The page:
Interview with Jan Spyridakis, University of Washington HCDE Department
26 May 2011
GALAxy interviews Jan Spyridakis, Chair of the University of Washington’s Department of Human Centered Design & Engineering (HCDE). Through its new certificate program for Global Technology & Communication Management (GTCM), as well as through other educational programs and research, HDCE is building bridges between the localization industry, education, and human centered design research.
Organization Name: Human Centered Design & Engineering (HCDE), University of Washington
Organization Head: Jan Spyridakis (Department Chair)
Date Established: Emerged from a program in Technical Communication and became an independent department (the Department of Technical Communication) in 1989, renamed as Department of Human Centered Design & Engineering in 2009
Location: Seattle, Washington
Program links: hcde.uw.edu/gtcm or
Number of faculty, staff, and students: 14 Professors, 5 Lecturers, 1 Post Doc, 25Affiliate/Adjunct Faculty, 17 Research Assistants, 15 Teaching Assistants, 8 Staff, and 220 students
What is the mission of the University of Washington’s Department of Human Centered Design & Engineering? How do you seek to fulfill that mission?
HCDE’s mission is to advance design knowledge by using innovative techniques to study human activity. We then translate that knowledge into meaningful information and system designs. HCDE faculty and students design the future by considering the role of communication and technology in human activity around the world; by prioritizing the needs, desires, and behaviors of people and communities who interact with technical systems; and by addressing the specifics of design by working with interdisciplinary communities of researchers to build innovative technological solutions. HCDE fulfills this mission by offering three degree pathways (BS, MS, PhD) and three certificates (Global Technology & Communication Management, User-Centered Design, Technical Writing & Editing). Furthermore, HCDE conducts research to meet the needs described in its mission statement.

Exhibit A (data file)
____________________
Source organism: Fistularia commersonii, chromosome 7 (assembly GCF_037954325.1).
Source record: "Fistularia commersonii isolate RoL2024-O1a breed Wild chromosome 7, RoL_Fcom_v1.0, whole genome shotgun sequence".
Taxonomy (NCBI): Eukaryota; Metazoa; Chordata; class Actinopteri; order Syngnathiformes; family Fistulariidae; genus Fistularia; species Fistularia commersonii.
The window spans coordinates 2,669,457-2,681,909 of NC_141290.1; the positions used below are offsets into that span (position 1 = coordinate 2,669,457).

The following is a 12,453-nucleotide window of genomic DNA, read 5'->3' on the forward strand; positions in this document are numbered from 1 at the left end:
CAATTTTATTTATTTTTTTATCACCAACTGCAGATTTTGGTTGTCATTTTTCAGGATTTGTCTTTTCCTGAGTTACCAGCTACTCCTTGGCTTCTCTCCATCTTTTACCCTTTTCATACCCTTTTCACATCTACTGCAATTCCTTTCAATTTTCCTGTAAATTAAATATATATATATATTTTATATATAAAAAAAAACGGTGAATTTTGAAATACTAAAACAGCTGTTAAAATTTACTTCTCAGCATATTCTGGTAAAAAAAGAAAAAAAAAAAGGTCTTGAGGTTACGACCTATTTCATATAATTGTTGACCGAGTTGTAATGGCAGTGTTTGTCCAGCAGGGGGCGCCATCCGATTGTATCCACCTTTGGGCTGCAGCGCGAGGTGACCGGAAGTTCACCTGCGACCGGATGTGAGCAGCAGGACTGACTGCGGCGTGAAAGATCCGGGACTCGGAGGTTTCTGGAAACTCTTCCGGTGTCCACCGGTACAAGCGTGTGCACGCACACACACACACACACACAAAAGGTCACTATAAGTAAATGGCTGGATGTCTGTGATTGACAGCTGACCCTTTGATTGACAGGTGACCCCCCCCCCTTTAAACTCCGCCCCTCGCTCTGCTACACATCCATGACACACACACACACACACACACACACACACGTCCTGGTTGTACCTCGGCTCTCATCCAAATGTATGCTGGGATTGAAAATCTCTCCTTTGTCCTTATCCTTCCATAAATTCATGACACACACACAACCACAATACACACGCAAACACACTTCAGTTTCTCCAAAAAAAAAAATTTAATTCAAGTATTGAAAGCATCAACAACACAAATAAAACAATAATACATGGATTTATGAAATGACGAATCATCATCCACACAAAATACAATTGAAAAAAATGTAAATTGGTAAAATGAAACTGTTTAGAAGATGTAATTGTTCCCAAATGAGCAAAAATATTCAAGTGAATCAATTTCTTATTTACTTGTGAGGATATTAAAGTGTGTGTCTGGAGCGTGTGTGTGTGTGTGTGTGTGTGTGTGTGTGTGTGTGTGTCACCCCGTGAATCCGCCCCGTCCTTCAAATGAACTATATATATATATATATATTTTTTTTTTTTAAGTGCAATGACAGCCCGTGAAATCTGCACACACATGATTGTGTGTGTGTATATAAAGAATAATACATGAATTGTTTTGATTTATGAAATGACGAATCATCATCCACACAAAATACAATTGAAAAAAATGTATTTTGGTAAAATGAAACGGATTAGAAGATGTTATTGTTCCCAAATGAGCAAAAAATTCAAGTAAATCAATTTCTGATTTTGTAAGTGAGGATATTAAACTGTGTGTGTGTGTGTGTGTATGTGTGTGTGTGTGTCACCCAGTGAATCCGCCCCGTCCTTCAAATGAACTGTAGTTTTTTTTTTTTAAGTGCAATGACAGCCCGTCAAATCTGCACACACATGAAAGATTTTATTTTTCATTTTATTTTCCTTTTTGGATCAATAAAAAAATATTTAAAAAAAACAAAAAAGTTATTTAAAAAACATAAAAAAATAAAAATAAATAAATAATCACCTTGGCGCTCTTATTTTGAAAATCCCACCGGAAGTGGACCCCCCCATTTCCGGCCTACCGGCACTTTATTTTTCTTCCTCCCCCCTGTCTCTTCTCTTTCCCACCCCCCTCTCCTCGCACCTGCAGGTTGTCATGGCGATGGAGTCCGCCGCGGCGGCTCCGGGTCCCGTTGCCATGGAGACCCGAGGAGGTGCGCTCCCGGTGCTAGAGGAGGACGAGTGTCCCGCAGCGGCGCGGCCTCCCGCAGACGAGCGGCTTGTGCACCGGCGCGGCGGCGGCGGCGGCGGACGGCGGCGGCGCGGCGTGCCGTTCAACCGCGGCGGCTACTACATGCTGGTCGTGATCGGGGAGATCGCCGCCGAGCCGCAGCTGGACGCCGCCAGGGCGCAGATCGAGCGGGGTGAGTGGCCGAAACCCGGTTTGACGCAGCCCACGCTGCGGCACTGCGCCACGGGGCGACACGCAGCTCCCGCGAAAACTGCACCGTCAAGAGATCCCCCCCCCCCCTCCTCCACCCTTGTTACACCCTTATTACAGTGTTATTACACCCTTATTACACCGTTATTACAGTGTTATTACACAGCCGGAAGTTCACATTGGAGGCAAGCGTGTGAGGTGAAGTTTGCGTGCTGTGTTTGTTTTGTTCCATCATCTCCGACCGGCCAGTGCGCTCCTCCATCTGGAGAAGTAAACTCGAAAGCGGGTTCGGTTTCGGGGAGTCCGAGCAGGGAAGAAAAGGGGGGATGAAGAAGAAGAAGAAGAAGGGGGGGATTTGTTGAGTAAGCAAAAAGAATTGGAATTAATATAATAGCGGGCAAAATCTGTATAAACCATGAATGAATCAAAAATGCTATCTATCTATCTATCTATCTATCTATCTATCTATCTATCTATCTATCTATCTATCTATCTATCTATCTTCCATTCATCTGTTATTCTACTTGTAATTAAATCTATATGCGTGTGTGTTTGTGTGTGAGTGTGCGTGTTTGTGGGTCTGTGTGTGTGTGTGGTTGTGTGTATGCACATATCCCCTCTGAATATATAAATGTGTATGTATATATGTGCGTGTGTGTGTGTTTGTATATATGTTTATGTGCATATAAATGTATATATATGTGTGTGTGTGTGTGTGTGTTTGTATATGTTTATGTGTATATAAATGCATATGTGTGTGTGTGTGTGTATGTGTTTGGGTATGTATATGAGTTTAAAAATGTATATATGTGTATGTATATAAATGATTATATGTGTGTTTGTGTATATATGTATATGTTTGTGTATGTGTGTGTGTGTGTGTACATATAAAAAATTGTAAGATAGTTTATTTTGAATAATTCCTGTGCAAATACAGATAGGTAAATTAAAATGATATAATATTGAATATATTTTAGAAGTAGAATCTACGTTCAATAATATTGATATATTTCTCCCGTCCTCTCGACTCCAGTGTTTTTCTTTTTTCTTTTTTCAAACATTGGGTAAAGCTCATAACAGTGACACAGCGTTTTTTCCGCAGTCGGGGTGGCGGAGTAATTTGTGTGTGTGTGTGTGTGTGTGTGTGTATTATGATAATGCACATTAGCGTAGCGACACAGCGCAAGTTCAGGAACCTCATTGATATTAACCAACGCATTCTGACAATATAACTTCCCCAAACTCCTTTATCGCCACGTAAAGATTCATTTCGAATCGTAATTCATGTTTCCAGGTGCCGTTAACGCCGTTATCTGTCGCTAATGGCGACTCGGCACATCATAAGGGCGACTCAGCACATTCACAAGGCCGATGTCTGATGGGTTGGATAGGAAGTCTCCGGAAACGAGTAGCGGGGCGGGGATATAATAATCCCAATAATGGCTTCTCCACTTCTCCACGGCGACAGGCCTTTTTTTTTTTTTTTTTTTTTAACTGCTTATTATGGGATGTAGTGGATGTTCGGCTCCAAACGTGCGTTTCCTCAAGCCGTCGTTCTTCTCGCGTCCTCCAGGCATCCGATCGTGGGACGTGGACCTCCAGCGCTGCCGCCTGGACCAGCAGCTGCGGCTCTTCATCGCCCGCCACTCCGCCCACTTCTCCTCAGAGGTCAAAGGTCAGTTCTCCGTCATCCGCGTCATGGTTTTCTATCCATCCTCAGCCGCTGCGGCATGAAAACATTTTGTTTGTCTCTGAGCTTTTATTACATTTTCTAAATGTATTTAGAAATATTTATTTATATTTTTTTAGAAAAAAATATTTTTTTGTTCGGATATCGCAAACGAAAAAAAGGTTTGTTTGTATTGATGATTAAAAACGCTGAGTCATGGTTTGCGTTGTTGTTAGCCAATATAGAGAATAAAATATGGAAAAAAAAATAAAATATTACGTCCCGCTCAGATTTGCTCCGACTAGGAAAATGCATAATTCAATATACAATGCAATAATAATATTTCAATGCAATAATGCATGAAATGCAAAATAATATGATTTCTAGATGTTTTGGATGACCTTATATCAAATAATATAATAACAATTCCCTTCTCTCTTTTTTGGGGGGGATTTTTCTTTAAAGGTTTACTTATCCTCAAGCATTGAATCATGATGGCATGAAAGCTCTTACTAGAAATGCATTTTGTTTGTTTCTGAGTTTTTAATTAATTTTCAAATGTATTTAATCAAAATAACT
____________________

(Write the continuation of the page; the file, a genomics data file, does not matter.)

Tell us about your new certificate program for Global Technology & Communication Management (GTCM).
The Global Technology & Communication Management (GTCM) Certificate is an evening, graduate-level certificate program for students or professionals who want to master challenges in localization management. Students complete three courses that explore how communication, international policies, and market relevance affect international product design and management strategies in that arena. Graduates of the program will be able to manage a localization team and determine best strategies for managing effective global technology and communication projects.
How is this new program distinct from University of Washington’s existing localization training program?
The GTCM certificate differs from the existing localization training program in that it fulfills students’ needs to study management strategies in globalization and localization at the graduate level, while also gaining expertise from HCDE’s award-winning faculty and industry partners. Students completing the GTCM certificate also receive graduate credits that can be applied to the Master of Science in Human Centered Design & Engineering. (The University of Washington’s existing Localization training program is a non-credit certificate program.) The GTCM curriculum is overseen by an advisory board that includes professionals working at twelve localization companies.
What types of students and professionals are enrolling in these two programs?